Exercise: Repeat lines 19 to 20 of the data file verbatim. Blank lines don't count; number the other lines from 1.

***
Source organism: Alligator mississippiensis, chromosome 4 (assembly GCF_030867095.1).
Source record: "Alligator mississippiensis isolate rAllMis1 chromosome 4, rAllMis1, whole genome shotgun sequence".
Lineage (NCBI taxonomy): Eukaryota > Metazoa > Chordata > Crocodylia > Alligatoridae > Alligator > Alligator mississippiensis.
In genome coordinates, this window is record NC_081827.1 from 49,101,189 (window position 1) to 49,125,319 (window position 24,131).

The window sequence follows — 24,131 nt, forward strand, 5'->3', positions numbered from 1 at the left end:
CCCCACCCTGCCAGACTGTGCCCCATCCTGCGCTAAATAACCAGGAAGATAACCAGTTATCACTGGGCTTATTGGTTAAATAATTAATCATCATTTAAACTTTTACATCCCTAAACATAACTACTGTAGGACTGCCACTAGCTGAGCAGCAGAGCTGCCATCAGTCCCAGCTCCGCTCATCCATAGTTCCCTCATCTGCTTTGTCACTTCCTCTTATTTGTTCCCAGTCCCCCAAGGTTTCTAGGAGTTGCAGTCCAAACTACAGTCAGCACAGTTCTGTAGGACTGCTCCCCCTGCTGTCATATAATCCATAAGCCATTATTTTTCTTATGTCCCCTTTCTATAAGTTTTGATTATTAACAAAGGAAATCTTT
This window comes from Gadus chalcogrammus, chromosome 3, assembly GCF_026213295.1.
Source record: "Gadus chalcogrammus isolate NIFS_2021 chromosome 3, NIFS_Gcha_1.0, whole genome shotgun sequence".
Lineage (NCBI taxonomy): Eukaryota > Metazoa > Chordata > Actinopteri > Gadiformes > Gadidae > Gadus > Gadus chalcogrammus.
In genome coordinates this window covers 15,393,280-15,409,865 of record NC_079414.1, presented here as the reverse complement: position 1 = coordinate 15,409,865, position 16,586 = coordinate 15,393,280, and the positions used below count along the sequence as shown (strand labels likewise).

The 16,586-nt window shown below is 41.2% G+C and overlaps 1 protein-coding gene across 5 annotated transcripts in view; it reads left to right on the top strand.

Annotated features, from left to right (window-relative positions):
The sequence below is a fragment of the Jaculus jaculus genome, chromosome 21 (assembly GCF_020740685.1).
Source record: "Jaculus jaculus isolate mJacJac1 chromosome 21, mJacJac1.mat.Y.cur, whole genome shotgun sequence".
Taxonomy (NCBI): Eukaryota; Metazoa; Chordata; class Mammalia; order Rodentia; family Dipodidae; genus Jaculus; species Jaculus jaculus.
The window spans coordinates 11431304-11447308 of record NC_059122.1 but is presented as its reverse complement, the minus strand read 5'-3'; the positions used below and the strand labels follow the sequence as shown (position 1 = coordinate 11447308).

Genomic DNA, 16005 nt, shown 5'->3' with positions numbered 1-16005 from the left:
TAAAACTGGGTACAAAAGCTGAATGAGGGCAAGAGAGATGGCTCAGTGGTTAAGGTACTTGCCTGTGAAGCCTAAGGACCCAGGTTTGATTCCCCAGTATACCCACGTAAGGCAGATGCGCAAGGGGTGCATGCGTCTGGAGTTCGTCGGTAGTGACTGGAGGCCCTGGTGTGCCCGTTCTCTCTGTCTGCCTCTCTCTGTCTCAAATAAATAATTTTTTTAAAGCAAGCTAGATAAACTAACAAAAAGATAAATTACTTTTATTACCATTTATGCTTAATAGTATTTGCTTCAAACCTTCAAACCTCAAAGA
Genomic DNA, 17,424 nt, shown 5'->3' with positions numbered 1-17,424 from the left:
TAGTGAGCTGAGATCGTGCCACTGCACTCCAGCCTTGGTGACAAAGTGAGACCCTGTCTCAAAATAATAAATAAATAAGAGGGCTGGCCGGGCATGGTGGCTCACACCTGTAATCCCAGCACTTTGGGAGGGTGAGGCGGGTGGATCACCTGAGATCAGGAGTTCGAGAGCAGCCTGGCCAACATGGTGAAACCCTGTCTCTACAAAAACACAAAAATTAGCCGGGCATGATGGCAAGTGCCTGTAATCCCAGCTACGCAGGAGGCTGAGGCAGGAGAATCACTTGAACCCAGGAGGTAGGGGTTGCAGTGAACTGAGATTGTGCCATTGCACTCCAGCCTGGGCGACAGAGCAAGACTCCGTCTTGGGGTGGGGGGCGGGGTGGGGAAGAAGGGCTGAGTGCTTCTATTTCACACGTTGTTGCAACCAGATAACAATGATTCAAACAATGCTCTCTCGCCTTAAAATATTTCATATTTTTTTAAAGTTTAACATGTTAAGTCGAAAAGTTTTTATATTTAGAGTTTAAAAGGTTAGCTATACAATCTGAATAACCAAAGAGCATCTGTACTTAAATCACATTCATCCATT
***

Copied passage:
Genomic DNA, 17,424 nt, shown 5'->3' with positions numbered 1-17,424 from the left:
TAGTGAGCTGAGATCGTGCCACTGCACTCCAGCCTTGGTGACAAAGTGAGACCCTGTCTCAAAATAATAAATAAATAAGAGGGCTGGCCGGGCATGGTGGCTCACACCTGTAATCCCAGCACTTTGGGAGGGTGAGGCGGGTGGATCACCTGAGATCAGGAGTTCGAGAGCAGCCTGGCCAACATGGTGAAACCCTGTCTCTACAAAAACACAAAAATTAGCCGGGCATGATGGCAAGTGCCTGTAATCCCAGCTACGCAGGAGGCTGAGGCAGGAGAATCACTTGAACCCAGGAGGTAGGGGTTGCAGTGAACTGAGATTGTGCCATTGCACTCCAGCCTGGGCGACAGAGCAAGACTCCGTCTTGGGGTGGGGGGCGGGGTGGGGAAGAAGGGCTGAGTGCTTCTATTTCACACGTTGTTGCAACCAGATAACAATGATTCAAACAATGCTCTCTCGCCTTAAAATATTTCATATTTTTTTAAAGTTTAACATGTTAAGTCGAAAAGTTTTTATATTTAGAGTTTAAAAGGTTAGCTATACAATCTGAATAACCAAAGAGCATCTGTACTTAAATCACATTCATCCATT